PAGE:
The gregarious babble
muffled the sharp
words the couple
in the next booth
were trying all
through dinner not
to have;
an occasional
No you, you
listen for a change,
or How dare you
or I can’t believe this
                       would rise
above the barely
                staccato please
god not now
not here rhythm of
an argument they wanted
both to swallow
                      and spit out.
Then the pause,
the momentary
silence in which
                      the whole place
            to be listening
to the woman say, at last,
clearly and slowly,
so everyone could hear,
                                  “It’s not
the eggrolls, Harry,
it’s the last ten years.”

Oh, Harry, can you
forgive them,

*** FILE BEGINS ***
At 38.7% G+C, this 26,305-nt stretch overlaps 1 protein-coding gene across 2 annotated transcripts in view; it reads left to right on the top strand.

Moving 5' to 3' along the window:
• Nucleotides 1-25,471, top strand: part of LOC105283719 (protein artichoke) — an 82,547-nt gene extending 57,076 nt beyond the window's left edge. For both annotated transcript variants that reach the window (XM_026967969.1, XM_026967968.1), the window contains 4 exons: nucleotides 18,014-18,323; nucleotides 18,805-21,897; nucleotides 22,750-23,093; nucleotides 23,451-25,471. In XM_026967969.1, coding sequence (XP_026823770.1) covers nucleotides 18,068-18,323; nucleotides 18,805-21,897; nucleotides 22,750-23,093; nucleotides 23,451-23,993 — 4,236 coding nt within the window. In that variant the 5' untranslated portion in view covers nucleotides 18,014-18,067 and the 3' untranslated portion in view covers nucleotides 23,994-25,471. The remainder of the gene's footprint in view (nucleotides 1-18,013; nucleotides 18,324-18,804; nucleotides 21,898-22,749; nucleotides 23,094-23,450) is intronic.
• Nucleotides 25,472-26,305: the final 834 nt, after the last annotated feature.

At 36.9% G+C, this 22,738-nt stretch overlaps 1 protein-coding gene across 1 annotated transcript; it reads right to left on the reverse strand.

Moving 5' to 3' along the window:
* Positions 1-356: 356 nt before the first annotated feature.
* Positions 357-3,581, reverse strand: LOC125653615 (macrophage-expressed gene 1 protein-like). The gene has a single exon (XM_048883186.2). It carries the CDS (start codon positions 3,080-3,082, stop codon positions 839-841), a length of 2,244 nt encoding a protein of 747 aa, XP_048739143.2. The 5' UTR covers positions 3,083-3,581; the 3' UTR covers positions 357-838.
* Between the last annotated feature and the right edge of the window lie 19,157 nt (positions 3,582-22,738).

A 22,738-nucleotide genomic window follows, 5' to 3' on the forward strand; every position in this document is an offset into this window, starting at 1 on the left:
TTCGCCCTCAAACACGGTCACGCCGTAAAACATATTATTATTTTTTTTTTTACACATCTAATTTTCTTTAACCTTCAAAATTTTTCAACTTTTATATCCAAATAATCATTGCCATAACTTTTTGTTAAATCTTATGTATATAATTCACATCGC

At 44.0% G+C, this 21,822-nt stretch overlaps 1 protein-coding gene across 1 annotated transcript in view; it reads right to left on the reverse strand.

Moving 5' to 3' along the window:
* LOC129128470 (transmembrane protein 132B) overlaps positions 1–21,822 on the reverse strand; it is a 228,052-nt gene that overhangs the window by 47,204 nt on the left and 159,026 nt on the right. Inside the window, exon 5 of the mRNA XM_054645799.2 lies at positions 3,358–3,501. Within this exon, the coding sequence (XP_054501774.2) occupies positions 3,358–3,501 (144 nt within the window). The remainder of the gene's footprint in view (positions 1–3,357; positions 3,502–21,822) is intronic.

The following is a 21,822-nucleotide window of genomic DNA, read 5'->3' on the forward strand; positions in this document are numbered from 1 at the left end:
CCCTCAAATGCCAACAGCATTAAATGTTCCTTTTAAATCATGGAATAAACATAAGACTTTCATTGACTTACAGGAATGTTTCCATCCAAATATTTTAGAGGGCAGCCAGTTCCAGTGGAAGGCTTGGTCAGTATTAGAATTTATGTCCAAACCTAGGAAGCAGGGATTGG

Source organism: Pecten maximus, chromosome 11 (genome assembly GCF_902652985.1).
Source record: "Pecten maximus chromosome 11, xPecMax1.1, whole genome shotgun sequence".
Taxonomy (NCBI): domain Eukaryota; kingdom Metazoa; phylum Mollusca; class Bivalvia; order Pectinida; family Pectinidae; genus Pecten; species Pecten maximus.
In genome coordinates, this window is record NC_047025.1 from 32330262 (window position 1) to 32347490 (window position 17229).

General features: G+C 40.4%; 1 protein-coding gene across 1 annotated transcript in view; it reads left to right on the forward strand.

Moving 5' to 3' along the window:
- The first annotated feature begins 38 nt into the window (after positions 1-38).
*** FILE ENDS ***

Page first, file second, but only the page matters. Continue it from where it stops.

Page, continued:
the young couple
in the next booth
who laughed outloud
but really did
try not to—
you heard them,
how could you not have?—
as you ran past,
hurrying after her,
your disappearing wife?
And though it’s nearly
thirty years
                    since then,
would it console you
or amuse you now
to learn they didn’t
last a year,
that couple,
                   and even
that night,
they strolled home
hand in hand,
a little less estranged
              for all the laughter
you occasioned,
even after
                making love
and meaning it and
lying back, they heard—
they couldn’t help
but lie there wide
awake and hear—
the couple from the next
for all they knew
could have been you and her,
go at it longer
deeper into the night
than they themselves
had ever thought
was possible?